For years, the automotive world has been embroiled in an engine ‘arms-race’, with manufacturers looking to extract increasing levels of power or efficiency to trump rival offerings. As the UK and the world transitions to electric vehicles (EVs), this decades-long battle will soon be irrelevant (some will say it already is).
Electric motors are already extremely efficient - though that’s not to say they won’t be developed - and they are relatively compact too, putting out power levels that are ample for even the most extreme performance models. So what is the next generation of development going to be focused on? The answer is the ‘fuel tank’ rather than the ‘engine’. Automotive manufacturers are set to become battery specialists.
To date, EVs’ batteries have largely been bought in, obviously to specification, from large-scale manufacturers such as LG and Panasonic; names we associate with tech rather than cars. However, as demand increases and car makers get more demanding as to what their EVs can do, a number of tie-ins are being created.
This is a little surprising, since manufacturers rarely develop many components for their models. Rather they buy in from specialists. The suspension on your car, or the brakes for example aren’t made by Ford or VW, they will come from companies such as Bosch and Brembo. So why are batteries the next big challenge for the automotive market?
From cars to cells
It must be said that few (if any) car makers produce their batteries entirely from scratch. As is often the way in the EV market, Tesla leads here, having developed cells with Panasonic early on, and developing a new battery type which should start seeing service later this year.
It plans on producing 150 GWh by 2023, expanding to 3 TWh by 2030 - frankly collossal numbers. The rest of the world's car makers are having to catch up.
Which is what they're doing. There have been several announcements recently that, individually, make interesting reading. Put them together however, and it quickly becomes clear how the market is moving currently.
There are plenty of ways to look at EV battery production, including Wh output from factories, where production is based, and what materials are being used. However, there’s real intrigue in who’s developing them currently.
Poles apart from traditional manufacturing
Volvo is one of the leading ‘traditional’ manufacturers in terms of plug-in fleet currently, and as such, securing batteries - both in terms of capacity and those that fit requirements.- is clearly crucial to maintaining its advantage.
Owned by Chinese-based Geely, Volvo - plus Polestar and LEVC - have been well managed, effectively being supported by the parent company but otherwise left to their own devices. It’s worked too, with the Swedish brand having come a long way in a short space of time. The most recent announcement reveals a tie-in with fellow-Swedish firm Northvolt, a battery start-up that has also partnered with the likes of BMW and Volkswagen, an is building a gigafactory close to the Artic Circle.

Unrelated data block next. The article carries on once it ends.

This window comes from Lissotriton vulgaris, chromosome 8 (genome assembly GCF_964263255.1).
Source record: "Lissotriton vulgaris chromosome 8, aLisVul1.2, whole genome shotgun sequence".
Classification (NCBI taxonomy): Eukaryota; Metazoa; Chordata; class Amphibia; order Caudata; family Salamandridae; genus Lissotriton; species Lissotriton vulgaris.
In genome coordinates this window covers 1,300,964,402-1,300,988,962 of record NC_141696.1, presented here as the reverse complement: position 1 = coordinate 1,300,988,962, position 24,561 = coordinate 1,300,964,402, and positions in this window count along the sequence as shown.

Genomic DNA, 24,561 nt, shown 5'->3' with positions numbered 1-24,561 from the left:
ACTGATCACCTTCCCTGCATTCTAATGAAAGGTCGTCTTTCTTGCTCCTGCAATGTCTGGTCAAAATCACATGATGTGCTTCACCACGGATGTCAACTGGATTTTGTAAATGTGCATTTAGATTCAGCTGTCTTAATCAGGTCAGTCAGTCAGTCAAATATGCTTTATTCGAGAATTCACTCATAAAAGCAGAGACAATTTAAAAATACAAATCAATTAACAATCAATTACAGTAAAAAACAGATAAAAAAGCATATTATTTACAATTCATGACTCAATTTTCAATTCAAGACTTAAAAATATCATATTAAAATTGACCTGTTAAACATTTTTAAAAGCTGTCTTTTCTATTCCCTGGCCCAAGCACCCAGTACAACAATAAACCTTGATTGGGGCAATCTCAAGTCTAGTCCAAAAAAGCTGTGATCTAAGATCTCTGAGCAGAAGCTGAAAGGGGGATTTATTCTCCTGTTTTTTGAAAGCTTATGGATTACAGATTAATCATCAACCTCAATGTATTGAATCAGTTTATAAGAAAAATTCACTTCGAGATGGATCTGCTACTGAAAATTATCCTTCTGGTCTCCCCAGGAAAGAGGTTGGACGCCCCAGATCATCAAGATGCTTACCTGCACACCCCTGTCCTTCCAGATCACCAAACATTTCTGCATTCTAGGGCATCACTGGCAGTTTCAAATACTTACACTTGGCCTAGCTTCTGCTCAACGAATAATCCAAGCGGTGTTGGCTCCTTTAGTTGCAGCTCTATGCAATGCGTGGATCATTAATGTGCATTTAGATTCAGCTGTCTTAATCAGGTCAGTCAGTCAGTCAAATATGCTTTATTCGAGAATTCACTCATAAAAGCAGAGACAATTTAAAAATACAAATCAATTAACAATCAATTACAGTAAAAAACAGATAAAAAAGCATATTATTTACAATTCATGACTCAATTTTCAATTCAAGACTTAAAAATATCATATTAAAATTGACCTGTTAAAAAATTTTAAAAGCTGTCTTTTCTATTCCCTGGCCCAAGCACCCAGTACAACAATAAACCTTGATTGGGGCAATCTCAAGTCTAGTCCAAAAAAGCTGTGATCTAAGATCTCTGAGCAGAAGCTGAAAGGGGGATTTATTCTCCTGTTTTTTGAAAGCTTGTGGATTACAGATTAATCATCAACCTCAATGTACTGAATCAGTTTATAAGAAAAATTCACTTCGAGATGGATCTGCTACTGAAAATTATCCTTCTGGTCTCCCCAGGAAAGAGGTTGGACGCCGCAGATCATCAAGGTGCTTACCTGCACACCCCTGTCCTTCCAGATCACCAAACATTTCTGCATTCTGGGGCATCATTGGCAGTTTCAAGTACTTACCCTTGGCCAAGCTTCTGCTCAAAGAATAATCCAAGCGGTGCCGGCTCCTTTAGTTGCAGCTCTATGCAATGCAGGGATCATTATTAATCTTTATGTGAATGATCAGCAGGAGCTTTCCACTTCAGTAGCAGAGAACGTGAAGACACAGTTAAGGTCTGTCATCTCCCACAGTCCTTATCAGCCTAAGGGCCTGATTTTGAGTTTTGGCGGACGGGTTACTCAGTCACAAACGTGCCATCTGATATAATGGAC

Volvo’s news is that it has committed to buying 15 GWh of batteries from Northvolt from 2024 - the factory will produce around 50 GWh a year, meeting the needs of around half a million EVs.
Crucially though, Volvo will aid development of Northvolt’s cells, setting up a joint R&D centre in Sweden, specifically for batteries for Volvo vehicles. Aims are to design a ‘state-of-the-art’ battery with improved performance over current designs thanks to changed chemical make-up. This will allow for longer ranges and faster charging.
It’s not just Volvo that is investing in its battery-led future. Volkswagen is putting big money into future battery design and production, with two battery plants confirmed to be build in Sweden and Germany, as well as four remaining factories, the locations of which are yet to be revealed. In fact, it is likely to produce more batteries than cars in the future, aiding its plans to expand into an EV giant.
Tie-ins show battery commitment
Ford and BMW have invested millions into solid state battery technology, with new cells expected to come online form 2030. These pack greater capacity into a smaller space for longer ranges, and also charge faster than the current lithium-ion packs for much improved EV performance.
Daimler - Mercedes Benz’s parent firm - wants to produce its own battery cells, with plans to build a battery factory in Germany supported by a tech specialist. Jaguar Land Rover has revealed that it is close to deciding on whether to source its own batteries or build them, with a UK plant a preferred option.
It is likely that the decision has been made mode difficult because of the emergence of Britishvolt - a company set up by OEM parts manufacturers to develop and build cells in Britain. Previous announcements have seen Britishvolt open to working with car manufacturers, so there will be little surprise if JLR opt for bringing the batteries in, though with significant input on design and development.
In the midst of changes
This is far from an exhaustive list, but the above companies alone account for a significant number of cars sold in the UK and Europe. A quick glance at the collated news reports above show a clear trend developing from automotive manufacturers - batteries are key, and they will either be built in house, or with significant input into development.
So whilst currently we often talk about horse power or fuel economy, it will quickly shift to kilo-watt hours and charging speeds. A change is coming, and its obvious where car makers see things going.